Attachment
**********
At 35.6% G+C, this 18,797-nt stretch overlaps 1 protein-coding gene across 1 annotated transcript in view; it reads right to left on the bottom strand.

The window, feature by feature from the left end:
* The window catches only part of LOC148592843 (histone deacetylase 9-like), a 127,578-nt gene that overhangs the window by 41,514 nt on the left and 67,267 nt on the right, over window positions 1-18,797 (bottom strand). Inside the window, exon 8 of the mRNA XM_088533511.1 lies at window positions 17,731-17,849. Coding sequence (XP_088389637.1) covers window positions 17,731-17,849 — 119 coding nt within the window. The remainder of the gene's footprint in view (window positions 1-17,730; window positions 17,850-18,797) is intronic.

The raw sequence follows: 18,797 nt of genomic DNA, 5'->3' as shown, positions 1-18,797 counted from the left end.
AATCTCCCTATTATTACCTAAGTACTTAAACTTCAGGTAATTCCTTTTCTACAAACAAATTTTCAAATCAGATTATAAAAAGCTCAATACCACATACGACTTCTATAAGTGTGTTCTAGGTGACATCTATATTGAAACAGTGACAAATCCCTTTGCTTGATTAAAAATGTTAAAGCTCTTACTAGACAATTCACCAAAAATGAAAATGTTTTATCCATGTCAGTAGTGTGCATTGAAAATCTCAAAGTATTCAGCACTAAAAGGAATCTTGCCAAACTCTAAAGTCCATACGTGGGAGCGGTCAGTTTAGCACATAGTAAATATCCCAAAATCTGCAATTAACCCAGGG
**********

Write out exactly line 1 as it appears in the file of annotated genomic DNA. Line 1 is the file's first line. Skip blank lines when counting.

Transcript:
At 35.6% G+C, this 18,797-nt stretch overlaps 1 protein-coding gene across 1 annotated transcript in view; it reads right to left on the bottom strand.